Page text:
These days, no investment is safe – not even cash, whose purchasing power is eroded by inflation.
Last year was one of the most difficult for investors in a generation. This year should be somewhat better, as long as inflation keeps moving down and the central banks don’t go on another rate-increase spree.
But we won’t know that until 10 months from now. In the meantime, we need to pay close attention to RRIF portfolios with a view to minimizing risk and preserving capital.
My model RRIF portfolio was created for The Income Investor newsletter in February 2013 with an initial value of $49,910.30, so this month marks its tenth anniversary.
This portfolio differs from an RRSP in two fundamental ways. First, it is lower risk. RRIF investors are in their retirement years, and preservation of capital becomes more important as a result.
Second, the portfolio should generate income to provide cash for the annual withdrawals. That means focusing on securities with good yields as opposed to those that depend on capital gains for investor returns.
Here are the current positions with a commentary on how they have fared since the last review in August. Prices are as of the close on Feb. 17.
EQ Bank GIC. We invested $8,343.95 in a one-year GIC at 4.4 per cent from EQ Bank that matures in mid-August. EQ Bank is a member of the Canada Deposit Insurance Corporation, so our capital and interest are protected.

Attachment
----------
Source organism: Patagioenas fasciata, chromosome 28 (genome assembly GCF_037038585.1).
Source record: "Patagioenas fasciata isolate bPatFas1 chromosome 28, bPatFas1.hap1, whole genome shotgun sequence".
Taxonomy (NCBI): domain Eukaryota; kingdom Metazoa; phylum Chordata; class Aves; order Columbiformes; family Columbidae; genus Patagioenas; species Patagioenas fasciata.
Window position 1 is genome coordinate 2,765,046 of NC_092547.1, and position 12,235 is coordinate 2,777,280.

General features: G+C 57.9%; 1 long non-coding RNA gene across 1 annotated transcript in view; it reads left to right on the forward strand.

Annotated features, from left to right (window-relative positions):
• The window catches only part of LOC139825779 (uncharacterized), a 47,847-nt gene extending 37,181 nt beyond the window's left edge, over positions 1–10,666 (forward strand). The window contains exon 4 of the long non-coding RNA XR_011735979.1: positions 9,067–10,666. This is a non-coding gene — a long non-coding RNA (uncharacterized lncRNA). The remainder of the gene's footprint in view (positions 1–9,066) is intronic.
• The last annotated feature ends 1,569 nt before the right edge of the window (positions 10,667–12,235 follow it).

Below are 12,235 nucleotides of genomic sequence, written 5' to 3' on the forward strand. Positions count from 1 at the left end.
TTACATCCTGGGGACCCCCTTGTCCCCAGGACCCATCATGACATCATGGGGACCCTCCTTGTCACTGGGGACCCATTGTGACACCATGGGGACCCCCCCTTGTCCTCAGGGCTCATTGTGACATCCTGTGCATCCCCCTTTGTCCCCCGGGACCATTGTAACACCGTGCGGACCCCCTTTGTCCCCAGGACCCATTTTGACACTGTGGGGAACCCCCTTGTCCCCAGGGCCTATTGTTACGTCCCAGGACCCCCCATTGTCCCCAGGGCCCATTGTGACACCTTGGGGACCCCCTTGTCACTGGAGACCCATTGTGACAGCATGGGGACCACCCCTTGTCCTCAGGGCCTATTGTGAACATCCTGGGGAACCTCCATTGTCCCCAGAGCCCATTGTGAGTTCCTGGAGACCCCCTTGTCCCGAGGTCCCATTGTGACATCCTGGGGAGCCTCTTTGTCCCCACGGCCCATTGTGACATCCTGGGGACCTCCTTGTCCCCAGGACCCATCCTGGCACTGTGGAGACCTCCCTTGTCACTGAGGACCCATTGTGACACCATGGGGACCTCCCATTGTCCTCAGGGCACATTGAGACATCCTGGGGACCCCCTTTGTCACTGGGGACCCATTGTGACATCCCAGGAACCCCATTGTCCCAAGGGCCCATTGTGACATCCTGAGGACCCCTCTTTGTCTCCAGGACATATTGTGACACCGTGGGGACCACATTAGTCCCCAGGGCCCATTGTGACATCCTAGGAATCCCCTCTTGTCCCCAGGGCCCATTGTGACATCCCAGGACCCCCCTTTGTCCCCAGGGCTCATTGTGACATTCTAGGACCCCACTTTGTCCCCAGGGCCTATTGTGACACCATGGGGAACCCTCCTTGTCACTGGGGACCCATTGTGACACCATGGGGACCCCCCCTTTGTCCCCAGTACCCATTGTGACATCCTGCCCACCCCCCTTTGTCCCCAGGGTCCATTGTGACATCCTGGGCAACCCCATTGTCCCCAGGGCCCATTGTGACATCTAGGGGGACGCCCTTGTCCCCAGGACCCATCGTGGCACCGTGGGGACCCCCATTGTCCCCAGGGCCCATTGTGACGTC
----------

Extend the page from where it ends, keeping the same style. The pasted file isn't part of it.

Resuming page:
iShares Core Balanced ETF Portfolio (XBAL-T). This is a fund of funds that invests in eight basic iShares ETFs, with a current mix of about 61-per-cent stocks, 39-per-cent bonds. Last year was rocky for both bonds and stocks but the units managed a small gain of 42 cents in the latest period. We received two quarterly distributions totaling 23 cents per unit.
Royal Bank of Canada Non-Cumulative 5-Year Rate Reset First Preferred Shares Series BO (RY.PR.S-T). This preferred was added two and a half years ago. It produced a total return of 30 per cent in its first year, but the shares gave back $3.58 in the latest period. It pays a quarterly dividend of 30 cents ($1.20 per year). The next reset date is the fall of 2023.
Granite REIT (GRT.UN-T). This REIT operates the properties of Magna International and has diversified into other areas. REITs struggled in 2022, hurt by rising interest rates and fears of a recession. But Granite did better than most and gained $5.36 per unit in the latest period. We received distributions of $1.566 per unit.
BCE Inc. (BCE-T). BCE shares were hurt by rising interest rates and lost $4.26 in the latest period. We received two dividend distributions of 92 cents each.
Pembina Pipeline Corp. (PPL-T). Pembina shares pulled back in the latter part of 2022, with interest rate hikes partially responsible. The stock lost $2.85 in the latest six-month period. The monthly dividend was increased to 21.75 cents in September. We received six payments totaling $1.30 per share.
Brookfield Infrastructure LP (BIP.UN-T). This limited partnership invests in infrastructure projects around the world. After a 3-2 share split in June, the shares pulled back and were down $8.22 in the latest period. We received two distributions of 36 US cents each (adjusted for split).
Firm Capital Mortgage Investment Corp. (FC-T). Like many of the holdings in this portfolio, the share price was hurt by rising interest rates. The stock price dropped $0.53 in the latest period. But we continued to collect a steady monthly dividend of 7.8 cents (93.6 cents a year), with a small year-end top-up in December. The dividends almost made up for the drop in the share price in the latest period.
iShares S&P/TSX Capped Utilities Index ETF (XUT-T). This ETF invests in a portfolio of utilities stocks traded on the TSX. Utilities were another sector hit by interest rate increases, and the units lost $5.32 in the latest six months. We received distributions totaling 50.5 cents per unit.